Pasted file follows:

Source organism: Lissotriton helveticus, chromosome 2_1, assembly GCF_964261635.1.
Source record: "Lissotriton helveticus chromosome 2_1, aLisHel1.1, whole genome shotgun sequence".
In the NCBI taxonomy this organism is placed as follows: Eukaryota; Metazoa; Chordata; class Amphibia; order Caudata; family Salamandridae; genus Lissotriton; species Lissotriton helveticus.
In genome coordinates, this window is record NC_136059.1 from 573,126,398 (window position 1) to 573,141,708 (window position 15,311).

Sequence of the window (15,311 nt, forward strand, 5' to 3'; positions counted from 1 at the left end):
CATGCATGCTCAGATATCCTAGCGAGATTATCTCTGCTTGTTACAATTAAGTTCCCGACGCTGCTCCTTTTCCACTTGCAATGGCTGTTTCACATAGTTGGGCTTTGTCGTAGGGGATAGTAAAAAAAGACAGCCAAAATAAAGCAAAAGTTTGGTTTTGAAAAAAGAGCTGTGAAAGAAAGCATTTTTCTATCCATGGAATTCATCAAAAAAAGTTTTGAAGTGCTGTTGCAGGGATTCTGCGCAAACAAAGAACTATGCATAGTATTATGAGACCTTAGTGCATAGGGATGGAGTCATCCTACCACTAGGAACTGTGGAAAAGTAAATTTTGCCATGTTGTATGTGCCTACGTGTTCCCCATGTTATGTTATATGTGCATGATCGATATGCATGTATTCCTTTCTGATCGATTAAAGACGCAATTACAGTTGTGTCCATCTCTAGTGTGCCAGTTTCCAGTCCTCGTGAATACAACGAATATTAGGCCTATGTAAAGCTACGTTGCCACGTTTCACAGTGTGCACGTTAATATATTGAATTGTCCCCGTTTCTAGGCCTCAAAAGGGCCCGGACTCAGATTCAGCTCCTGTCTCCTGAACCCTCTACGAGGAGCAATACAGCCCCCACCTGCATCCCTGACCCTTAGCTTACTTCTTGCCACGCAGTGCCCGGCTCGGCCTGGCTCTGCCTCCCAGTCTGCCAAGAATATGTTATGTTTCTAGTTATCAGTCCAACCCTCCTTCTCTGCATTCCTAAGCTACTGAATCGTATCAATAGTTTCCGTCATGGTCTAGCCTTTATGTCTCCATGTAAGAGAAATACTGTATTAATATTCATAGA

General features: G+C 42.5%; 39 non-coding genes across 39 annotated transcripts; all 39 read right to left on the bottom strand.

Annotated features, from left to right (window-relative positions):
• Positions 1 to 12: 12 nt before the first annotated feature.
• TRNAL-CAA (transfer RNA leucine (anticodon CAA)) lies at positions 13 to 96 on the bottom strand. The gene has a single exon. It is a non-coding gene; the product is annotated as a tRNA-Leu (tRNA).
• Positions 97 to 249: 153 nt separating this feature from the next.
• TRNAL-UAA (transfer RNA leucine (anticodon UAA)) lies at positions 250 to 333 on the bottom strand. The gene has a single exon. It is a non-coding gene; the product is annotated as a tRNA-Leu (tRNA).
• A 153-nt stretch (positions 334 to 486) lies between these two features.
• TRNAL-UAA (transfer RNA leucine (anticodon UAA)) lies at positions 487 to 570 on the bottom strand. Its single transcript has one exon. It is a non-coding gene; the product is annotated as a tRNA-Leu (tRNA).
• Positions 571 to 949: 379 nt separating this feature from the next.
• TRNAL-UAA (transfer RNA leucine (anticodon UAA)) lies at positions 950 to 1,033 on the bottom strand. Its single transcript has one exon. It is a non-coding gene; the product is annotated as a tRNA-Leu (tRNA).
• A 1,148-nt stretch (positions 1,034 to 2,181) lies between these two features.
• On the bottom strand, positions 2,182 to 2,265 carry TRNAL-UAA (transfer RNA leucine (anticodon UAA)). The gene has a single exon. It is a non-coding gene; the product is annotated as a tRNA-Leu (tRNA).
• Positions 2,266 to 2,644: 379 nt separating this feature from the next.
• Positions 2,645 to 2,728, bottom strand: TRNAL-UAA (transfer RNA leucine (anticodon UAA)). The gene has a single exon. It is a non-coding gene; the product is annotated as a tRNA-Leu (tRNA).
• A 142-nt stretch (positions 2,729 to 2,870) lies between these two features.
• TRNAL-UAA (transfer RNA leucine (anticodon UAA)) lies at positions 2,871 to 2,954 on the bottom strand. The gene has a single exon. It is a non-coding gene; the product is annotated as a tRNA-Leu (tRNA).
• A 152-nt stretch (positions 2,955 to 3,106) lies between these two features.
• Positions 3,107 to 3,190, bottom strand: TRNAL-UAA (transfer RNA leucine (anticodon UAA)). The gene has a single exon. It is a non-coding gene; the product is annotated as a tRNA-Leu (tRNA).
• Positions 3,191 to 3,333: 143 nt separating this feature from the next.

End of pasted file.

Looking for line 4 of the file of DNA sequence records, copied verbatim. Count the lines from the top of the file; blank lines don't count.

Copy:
In genome coordinates, this window is record NC_136059.1 from 573,126,398 (window position 1) to 573,141,708 (window position 15,311).